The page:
“OK, then not-so-OK, until now.”


We talked a bit. He was interested. The bartender was interested.

I sat down, humming the new song.

You make me feel…


And then Vaneer finished the verse for me:

Like a unicorn, baby.”

“Vaneer! That’s it!”



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S-Boys: Episode 2 – Where You Find ‘Em


No one else showed up at the 2W to audition. That was OK. The main try-outs would be held that evening at Planet Honeypop. I ordered one last mango lassi from the juice-girl and headed across the street. There were usually some pretty amazing buskers in the plaza, and I had this romantic notion of discovering the undiscovered.

I took my spiked lassi with me.


“Not supposed to carry out the drinks,” said a repair-guy working on the utilities box.

“Oh, it’s OK!” I lied. “I’ve got like special dispensation!”

He looked at me skeptically. He was cute, and I was picking up a Village People vibe from him.

“I like your overalls,” I said. “They match your hat! Or is that a cap?”


I watched him work, letting my mind imagine him singing back-up to Vaneer. He began to hum in a rich tenor.


“You have a lovely voice,” I said. “You ever think about singing?”

“I am a singer,” he replied. “I just don’t have the guts to quit my day-job yet.”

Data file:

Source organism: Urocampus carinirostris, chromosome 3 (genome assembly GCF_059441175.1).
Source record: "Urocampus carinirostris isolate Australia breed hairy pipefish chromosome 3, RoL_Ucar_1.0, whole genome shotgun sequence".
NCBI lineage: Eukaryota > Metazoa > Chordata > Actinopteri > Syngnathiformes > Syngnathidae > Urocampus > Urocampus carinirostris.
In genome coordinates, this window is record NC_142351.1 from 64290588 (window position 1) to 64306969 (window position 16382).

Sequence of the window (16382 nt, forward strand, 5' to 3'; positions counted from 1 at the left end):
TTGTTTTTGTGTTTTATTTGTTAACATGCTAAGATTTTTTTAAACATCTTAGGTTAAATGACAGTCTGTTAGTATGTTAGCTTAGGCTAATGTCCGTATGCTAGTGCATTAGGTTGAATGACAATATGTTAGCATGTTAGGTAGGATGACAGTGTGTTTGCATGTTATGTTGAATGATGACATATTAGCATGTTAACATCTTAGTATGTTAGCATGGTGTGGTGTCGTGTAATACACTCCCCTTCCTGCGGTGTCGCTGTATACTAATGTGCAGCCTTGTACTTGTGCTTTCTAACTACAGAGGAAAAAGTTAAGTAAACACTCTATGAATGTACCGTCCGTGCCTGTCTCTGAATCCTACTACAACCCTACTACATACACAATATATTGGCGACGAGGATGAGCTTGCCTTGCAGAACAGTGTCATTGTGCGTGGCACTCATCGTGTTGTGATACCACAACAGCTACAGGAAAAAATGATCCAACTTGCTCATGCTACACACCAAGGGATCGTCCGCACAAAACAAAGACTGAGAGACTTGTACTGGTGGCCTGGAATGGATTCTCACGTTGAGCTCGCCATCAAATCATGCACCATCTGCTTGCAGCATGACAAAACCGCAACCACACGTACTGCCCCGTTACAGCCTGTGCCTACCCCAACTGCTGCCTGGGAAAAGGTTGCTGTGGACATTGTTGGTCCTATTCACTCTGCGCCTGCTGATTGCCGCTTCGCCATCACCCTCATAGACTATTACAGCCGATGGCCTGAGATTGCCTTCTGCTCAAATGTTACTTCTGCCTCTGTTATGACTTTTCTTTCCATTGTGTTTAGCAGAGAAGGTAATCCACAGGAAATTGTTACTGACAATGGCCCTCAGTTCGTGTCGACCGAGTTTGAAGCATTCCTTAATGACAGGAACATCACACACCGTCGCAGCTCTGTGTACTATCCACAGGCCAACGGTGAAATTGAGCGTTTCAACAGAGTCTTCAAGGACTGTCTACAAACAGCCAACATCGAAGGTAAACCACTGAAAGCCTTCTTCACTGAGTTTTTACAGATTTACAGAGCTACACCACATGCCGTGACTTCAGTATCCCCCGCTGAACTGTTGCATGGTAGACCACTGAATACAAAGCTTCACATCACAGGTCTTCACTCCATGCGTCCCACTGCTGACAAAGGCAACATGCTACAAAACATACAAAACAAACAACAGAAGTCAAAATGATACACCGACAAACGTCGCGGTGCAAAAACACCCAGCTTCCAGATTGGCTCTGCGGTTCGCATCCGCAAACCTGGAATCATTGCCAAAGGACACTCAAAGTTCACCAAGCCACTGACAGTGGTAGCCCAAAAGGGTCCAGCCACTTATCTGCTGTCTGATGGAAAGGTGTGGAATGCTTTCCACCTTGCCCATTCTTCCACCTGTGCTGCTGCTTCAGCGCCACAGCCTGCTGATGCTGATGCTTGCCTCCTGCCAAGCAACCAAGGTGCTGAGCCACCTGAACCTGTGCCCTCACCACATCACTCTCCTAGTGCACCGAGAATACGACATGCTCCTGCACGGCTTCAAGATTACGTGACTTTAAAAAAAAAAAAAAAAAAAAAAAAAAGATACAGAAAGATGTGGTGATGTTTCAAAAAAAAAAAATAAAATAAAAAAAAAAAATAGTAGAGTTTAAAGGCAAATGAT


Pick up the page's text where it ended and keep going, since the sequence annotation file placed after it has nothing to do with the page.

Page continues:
“Maybe you should.”

“Come again?”


I laid it all out for him. Sierra and the S-Boys. New boy band. I didn’t care if they were older than boy-boys. Men-boys would do just fine. We were going for an older demographic, anyway. The inner teeny-bopper of the hot-flash crowd.

I could really see this guy working out for us!


“I guess I could give it a try,” he said, at last.

“Ah! That would be super!”

We worked out a few details. He’d swing by the house, do a trial, look over the contract. I got a good feeling about this.


Rylan Hitchcock, Handyman Extraordinaire. Potential S-Boy Number Two. I watched him walk away, enjoying how his tool-belt hung low on his hips. Tool belts. We were gonna have to pick up a few of those things.


You make me feel…
la, la, la, la, la, baby.


I was working on our first song. I wasn’t sure what it would be, exactly. I just had something running through my head.

You make me feel…
Like a lalala lady.


The sun was setting, and I had half an hour before I had to be at Planet Honeypop.

Nobody was playing violin or keyboard or drums or guitar or harmonica or dancing or singing. But there was a guy pretending to be a gold statue.

Now, yeah. I was definitely feeling that Village People vibe. Like real strong.


This statue guy was awesome! His gold face-paint accentuated his fine facial structure. I’m talking cheekbones. And perfect lips. And those kissable eyelids. Dreamy.

And his skill was amazing. Three of us jeered, cheered, and cat-called. And he didn’t blink. What if? What if we did a golden statue number?


You make me feel…

Oh, yes. I could so see him there in the background, frozen, until the right moment, then come-to-life!

I left him a hefty tip and dropped my business card along with it.


“Planet Honeypop,” I whispered to him. “Eight o’clock tonight. I got an offer that’s pretty sweet, and you’re one of the guys I wanna make it to.”